careless, if not reckless, boating behavior, tempts
me to change the name of the column from Boat
Smart to Boat Stupid.
Please, I don't mean to be mean,
bitter or sarcastic; my displeasure stems from
neither, but rather from utter frustration dealing
with these needless mishaps. Yet as frustrating
as it can be at times, these vexations pale in
comparison to my contempt for boaters who call
the Coast Guard for assistance on VHF-FM Channel
16, the International Distress and Hailing Frequency,
and then fail to follow up once they make the
initial call. The Coast Guard refers to these
calls as “uncorrelated” calls.
Across the Great Lakes, between
2003 and 2006, the Coast Guard responded to 881
such calls that resulted in the needless deployment
of rescue resources and time. Some of these calls
were false Maydays made with sinister intent;
others were made by children. The Coast Guard
urges boaters to educate their youngsters on the
proper use of the marine radio, and to monitor
its access by children.
For those folks who initially
call the Coast Guard for assistance, they must
respond once the Coast Guard has responded to
their call. Should a boater’s radio malfunction,
a response to the Coast Guard by cell phone would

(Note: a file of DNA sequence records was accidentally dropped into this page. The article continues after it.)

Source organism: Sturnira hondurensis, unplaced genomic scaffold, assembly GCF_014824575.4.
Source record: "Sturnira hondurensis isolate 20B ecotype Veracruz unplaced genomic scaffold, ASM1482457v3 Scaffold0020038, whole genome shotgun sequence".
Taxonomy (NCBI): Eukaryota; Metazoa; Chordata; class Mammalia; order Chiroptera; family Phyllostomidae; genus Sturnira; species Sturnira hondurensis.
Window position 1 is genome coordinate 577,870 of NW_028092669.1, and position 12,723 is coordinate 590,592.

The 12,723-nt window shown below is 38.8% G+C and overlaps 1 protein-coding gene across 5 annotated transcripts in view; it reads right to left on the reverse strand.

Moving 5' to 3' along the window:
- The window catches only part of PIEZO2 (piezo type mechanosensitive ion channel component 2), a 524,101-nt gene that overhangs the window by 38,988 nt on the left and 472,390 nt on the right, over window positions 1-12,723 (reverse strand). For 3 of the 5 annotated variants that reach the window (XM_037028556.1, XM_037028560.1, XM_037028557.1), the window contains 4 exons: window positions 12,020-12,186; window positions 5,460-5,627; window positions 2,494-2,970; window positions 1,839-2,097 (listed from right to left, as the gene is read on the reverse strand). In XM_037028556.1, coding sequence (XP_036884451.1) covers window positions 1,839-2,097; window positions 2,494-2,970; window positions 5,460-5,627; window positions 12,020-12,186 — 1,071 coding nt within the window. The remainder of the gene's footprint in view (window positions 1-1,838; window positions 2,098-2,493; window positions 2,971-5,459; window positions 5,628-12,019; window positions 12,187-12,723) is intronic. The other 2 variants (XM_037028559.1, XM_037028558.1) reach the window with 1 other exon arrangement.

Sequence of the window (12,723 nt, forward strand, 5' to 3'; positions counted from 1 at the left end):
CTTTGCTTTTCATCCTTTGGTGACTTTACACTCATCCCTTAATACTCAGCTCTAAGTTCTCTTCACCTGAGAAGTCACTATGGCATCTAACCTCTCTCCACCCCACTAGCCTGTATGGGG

be in order. Requesting Coast Guard assistance
brings us to our next mid-season concern—beach
and pier safety.
Already this year I know of
four beach and pier fatalities along Lake Michigan’s
eastern shore. The latest beach fatality occurred
on July 19, 2007, off Douglas Beach, near Saugatuck,
Michigan. A ten-year-old boy drowned in heavy
surf. His parents made the initial call for help
on a cell phone. Unfortunately, victims often
drown before rescue responders can reach the scene.
In most cases the burden of
saving a floundering person in the water falls
on those nearest the person in distress. So the
question beckons to be asked: how does one assist?
It’s a crucial question that any beach goer
should ask and, in particular, parents or guardians.
If any doubt exists on how to respond effectively,
then perhaps removing a person from the water
or the wearing of a lifejacket, especially if
he or she is in turbulent water or over his or
I’m a frequent beach goer
myself, and I carry a 70-foot rescue heaving line
with a flotation ball at the end. This will allow
me to toss the device to a floundering person
while maintaining a safe distance especially if
the person is in deep water. Like any rescue method
or device, it takes practice. The important thing
is to have a game plan and a means to effectively
carry it out in due haste.
In other words, the key to water
safety is situational awareness. Or as I often
say: when you put your guard down around water,
that is when you should be foremost on guard.
Tom Rau is a long-time Coast
Guard rescue responder and syndicated boating
Look for his book, Boat Smart
Chronicles, a shocking expose on recreational
boating — reads like a great ship’s
log spanning over two decades. It’s available
to order at: www.boatsmart.net,
or through local bookstores.